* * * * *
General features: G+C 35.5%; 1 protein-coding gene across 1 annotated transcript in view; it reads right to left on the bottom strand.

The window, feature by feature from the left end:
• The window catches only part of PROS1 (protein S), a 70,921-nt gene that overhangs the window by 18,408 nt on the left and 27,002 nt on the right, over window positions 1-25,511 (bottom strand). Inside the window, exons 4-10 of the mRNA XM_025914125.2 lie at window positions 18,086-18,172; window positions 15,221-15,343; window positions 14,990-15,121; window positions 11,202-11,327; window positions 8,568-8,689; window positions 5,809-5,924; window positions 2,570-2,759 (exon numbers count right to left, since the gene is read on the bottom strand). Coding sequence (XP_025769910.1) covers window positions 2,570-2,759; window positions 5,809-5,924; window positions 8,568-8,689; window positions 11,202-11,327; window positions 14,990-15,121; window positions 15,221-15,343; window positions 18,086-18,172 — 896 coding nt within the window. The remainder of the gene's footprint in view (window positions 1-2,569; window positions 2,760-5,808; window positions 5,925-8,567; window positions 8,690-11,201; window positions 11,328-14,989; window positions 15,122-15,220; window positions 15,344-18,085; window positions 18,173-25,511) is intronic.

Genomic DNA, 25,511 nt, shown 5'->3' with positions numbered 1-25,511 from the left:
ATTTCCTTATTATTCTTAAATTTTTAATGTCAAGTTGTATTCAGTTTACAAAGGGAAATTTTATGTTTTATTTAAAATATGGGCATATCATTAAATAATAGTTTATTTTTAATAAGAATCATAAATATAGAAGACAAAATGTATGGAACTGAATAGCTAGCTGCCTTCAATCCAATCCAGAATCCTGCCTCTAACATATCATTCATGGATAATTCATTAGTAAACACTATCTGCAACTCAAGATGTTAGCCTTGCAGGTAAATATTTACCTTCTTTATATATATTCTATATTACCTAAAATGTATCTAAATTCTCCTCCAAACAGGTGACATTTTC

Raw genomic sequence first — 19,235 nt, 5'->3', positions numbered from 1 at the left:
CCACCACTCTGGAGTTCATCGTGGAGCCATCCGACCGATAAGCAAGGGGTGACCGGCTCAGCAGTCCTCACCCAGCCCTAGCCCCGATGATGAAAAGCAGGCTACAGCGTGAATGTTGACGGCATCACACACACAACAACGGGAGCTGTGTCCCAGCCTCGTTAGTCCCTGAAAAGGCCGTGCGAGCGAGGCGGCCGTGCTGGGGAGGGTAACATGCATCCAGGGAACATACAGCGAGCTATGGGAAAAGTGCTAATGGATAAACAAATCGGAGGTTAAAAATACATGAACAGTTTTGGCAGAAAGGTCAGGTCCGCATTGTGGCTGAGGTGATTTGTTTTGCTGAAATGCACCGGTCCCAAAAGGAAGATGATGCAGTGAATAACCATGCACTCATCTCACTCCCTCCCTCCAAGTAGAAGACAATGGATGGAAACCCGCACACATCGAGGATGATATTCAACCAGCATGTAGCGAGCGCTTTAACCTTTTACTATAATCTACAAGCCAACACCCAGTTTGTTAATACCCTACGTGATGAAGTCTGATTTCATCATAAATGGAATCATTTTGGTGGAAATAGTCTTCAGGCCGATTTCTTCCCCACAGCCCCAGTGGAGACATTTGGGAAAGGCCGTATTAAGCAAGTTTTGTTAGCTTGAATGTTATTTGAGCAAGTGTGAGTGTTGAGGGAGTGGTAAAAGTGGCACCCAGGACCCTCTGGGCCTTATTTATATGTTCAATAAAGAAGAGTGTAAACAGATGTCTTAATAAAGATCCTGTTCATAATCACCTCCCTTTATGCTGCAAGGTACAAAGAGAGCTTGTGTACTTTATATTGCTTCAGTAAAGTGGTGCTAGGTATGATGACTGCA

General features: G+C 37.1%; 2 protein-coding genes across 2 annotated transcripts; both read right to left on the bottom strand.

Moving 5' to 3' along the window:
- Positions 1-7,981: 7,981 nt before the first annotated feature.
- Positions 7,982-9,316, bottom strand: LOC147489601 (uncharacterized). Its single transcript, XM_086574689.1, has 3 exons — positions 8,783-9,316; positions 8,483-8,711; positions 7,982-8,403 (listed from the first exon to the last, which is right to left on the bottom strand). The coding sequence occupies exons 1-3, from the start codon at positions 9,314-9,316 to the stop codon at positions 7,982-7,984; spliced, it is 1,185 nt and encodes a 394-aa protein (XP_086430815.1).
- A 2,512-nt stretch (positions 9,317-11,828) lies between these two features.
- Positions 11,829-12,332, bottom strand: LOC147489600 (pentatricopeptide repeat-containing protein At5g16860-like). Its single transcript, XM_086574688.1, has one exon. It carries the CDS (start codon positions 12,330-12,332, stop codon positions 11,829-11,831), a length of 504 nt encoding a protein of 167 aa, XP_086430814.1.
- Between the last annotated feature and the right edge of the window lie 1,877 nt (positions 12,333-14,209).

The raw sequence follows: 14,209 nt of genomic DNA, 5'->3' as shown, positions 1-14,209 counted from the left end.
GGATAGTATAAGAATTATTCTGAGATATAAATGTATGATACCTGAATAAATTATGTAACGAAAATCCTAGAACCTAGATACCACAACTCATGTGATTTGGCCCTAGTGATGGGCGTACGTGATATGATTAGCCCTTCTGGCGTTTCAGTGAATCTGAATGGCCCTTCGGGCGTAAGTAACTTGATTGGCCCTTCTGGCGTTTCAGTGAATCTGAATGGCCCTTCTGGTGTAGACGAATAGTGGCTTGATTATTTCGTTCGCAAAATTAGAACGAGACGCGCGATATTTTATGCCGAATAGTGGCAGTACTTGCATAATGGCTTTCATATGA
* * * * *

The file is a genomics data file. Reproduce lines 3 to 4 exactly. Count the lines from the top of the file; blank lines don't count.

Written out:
• The window catches only part of PROS1 (protein S), a 70,921-nt gene that overhangs the window by 18,408 nt on the left and 27,002 nt on the right, over window positions 1-25,511 (bottom strand). Inside the window, exons 4-10 of the mRNA XM_025914125.2 lie at window positions 18,086-18,172; window positions 15,221-15,343; window positions 14,990-15,121; window positions 11,202-11,327; window positions 8,568-8,689; window positions 5,809-5,924; window positions 2,570-2,759 (exon numbers count right to left, since the gene is read on the bottom strand). Coding sequence (XP_025769910.1) covers window positions 2,570-2,759; window positions 5,809-5,924; window positions 8,568-8,689; window positions 11,202-11,327; window positions 14,990-15,121; window positions 15,221-15,343; window positions 18,086-18,172 — 896 coding nt within the window. The remainder of the gene's footprint in view (window positions 1-2,569; window positions 2,760-5,808; window positions 5,925-8,567; window positions 8,690-11,201; window positions 11,328-14,989; window positions 15,122-15,220; window positions 15,344-18,085; window positions 18,173-25,511) is intronic.

Genomic DNA, 25,511 nt, shown 5'->3' with positions numbered 1-25,511 from the left: